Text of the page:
FORT MYERS, Fla. — Injuries are a part of sports. Reporting about injuries is part of being a sportswriter. Not a fun part, certainly. But an important part.
If you are a fan of a team, it’s reasonable that you should have some idea who is available to play on a given night or how your favorite player is recovering from whatever ails him. It’s also reasonable that a team shouldn’t give away its a competitive advantage by revealing too much.
Crossing those paths is where it becomes tricky.
Some teams — the Dodgers, for instance — let their trainer speak to the media and are open about the process. Other clubs will put the team doctor on the phone to give reporters the details they need to write an intelligent story.
Then you have teams like the Patriots, who pretend injuries don’t exist and hide information as best they can.
When I covered the Yankees in 2008, Joe Girardi literally lied about injuries and was caught several times. By the end of the season, his relationship with the media had deteriorated to a point where the front office had to step in and take that duty away from him.
The Red Sox are going in that direction this season for a different reason.
Terry Francona is not a liar. But he was often missing details when asked about injuries last season and that left the players to fill in the gaps. In some cases (Mike Cameron), it was easy. In others, not so much. Jacoby Ellsbury arrived in Toronto armed with note cards and read a statement to the media about his condition.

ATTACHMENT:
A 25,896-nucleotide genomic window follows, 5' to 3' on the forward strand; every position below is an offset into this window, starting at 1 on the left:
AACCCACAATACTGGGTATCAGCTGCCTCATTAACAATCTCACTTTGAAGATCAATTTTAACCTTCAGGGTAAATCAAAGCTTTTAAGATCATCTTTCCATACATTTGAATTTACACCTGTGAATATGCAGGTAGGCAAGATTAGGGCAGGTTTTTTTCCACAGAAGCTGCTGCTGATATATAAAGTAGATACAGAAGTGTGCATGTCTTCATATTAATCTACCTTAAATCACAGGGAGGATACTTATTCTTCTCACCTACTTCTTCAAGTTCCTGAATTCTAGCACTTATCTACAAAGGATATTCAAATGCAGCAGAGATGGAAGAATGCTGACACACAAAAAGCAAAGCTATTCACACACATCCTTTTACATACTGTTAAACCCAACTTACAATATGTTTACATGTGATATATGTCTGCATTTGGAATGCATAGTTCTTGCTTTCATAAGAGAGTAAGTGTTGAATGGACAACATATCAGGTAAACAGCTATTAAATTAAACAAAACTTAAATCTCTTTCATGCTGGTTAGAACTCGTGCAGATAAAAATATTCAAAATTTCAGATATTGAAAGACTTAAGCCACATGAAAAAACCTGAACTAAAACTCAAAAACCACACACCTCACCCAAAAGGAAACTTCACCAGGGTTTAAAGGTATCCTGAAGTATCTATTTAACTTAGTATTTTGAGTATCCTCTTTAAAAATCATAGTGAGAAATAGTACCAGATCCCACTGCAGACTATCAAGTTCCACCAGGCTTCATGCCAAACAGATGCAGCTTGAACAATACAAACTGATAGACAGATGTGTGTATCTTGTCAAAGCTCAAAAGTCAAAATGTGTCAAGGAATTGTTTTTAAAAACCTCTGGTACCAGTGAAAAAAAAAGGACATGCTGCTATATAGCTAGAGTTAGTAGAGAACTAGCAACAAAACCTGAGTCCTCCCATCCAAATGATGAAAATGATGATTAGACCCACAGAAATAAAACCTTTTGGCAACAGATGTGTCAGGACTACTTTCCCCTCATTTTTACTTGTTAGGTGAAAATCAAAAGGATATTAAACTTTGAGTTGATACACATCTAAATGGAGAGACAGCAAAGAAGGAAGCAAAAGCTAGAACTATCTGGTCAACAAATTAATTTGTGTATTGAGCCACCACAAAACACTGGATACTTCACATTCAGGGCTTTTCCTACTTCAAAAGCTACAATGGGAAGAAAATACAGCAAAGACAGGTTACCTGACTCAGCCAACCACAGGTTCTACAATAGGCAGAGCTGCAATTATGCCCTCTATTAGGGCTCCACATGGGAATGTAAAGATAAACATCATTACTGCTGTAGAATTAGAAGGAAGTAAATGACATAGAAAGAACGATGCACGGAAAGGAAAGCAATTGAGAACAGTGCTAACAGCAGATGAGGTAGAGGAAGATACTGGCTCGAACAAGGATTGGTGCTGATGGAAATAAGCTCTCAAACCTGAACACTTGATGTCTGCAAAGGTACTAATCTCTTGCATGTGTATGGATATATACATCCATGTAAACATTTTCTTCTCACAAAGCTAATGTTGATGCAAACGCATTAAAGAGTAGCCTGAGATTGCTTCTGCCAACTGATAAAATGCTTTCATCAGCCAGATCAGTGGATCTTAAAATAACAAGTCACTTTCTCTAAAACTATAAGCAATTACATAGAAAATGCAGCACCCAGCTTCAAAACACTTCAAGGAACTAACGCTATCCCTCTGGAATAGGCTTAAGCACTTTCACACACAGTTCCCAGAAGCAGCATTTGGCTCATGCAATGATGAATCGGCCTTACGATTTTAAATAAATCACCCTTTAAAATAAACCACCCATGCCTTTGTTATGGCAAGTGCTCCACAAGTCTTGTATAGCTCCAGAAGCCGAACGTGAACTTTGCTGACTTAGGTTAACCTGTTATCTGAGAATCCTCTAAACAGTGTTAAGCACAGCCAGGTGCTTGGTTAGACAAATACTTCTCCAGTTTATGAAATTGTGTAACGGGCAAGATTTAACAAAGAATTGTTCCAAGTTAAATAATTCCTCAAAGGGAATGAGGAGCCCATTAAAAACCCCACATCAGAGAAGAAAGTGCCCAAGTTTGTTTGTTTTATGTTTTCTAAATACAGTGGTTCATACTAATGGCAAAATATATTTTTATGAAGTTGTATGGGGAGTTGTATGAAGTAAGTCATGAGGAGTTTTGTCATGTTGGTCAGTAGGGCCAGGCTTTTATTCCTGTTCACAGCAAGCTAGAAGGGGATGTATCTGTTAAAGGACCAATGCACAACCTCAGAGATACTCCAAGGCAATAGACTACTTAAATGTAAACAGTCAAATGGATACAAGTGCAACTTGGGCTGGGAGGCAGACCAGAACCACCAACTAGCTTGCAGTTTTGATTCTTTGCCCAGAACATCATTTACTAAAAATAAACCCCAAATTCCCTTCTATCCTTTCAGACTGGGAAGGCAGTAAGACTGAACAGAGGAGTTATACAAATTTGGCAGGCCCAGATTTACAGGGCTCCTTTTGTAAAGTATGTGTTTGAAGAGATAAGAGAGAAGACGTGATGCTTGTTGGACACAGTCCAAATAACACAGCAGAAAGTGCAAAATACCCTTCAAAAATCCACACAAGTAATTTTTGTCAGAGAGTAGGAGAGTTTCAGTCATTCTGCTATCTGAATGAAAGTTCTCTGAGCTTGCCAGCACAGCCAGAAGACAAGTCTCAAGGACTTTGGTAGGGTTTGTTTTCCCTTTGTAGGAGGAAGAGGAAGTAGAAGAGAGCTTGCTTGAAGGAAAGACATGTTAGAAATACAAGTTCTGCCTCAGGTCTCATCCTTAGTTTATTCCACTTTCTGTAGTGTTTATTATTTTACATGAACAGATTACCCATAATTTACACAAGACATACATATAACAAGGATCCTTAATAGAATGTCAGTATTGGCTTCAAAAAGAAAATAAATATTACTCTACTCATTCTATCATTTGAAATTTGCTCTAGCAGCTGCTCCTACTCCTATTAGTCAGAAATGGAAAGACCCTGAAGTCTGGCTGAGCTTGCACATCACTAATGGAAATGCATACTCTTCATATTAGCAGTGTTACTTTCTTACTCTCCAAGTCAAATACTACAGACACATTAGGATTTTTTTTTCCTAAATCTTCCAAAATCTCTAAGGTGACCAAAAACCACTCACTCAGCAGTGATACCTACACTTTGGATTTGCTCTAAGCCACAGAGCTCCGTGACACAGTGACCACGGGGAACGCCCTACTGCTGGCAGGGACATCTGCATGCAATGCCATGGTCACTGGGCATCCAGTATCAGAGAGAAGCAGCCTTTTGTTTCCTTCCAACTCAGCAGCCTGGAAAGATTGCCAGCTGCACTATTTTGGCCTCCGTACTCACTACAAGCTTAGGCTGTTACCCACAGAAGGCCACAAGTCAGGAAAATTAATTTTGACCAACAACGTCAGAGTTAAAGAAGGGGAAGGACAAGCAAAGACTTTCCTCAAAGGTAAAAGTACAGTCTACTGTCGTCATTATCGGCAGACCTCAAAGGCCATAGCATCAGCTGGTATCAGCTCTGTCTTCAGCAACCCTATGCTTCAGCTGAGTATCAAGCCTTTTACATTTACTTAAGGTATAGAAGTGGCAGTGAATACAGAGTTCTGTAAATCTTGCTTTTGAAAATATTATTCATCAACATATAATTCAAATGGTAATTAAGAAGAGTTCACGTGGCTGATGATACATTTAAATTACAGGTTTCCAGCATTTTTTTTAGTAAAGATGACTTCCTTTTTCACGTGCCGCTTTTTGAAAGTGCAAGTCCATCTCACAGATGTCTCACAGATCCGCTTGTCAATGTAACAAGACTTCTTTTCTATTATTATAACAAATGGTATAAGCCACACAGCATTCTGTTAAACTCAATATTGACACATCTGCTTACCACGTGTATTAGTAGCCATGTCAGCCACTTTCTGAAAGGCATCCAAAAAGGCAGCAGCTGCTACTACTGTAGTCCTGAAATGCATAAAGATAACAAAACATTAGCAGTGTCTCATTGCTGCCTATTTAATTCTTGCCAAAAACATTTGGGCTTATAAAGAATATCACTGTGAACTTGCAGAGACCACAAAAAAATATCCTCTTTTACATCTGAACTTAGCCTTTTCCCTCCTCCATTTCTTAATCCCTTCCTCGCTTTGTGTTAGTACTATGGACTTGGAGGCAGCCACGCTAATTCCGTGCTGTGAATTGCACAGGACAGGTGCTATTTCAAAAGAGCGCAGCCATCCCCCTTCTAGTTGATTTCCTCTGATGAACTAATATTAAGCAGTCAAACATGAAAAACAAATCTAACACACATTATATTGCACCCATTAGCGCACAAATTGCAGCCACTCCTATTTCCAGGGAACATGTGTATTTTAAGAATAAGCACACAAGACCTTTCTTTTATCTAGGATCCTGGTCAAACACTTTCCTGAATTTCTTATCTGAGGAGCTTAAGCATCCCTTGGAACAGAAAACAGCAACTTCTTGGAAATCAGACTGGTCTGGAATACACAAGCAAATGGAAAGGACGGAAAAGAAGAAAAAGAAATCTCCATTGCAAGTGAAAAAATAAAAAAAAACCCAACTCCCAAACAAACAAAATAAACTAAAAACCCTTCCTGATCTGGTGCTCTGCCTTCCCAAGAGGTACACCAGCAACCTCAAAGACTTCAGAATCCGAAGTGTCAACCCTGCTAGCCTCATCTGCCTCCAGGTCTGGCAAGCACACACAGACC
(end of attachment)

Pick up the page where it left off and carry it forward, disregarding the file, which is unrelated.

It shouldn’t get to that point as the players are not public relations experts. So the Red Sox will issues press releases this season, a process that started today with the information on Adrian Gonzalez. It’s a positive step that they realize the process had to change.
“To try and alleviate some of the confusion,” Francona said. “I’m actually hoping as the season progresses this year, we’ll try and do a little bit more like this. Take some of that out of my hands so I’m not guessing so much. … Probably put other people in difficult [positions].
But while Francona said the team would try to be “more consistent” with its information, this also could be a step toward the hush-hush Patriots way.
“What’s the word, a little Belichickian?” Francona said. “Is that the right word? Is that a good word?”
No, that’s not a good word. Red Sox fans pay a lot of money to attend games or to get NESN and watch them on TV. They deserve to know what is going on and hopefully this new system will work well. Good fans are informed fans.
Here’s hoping for peaceful relations (and healthy players) this season. Bottom line: we’re talking about a baseball game, not the nuclear launch codes. If we’re really to a point in society where some guy’s sprained ankle is a big secret, we probably all need therapy.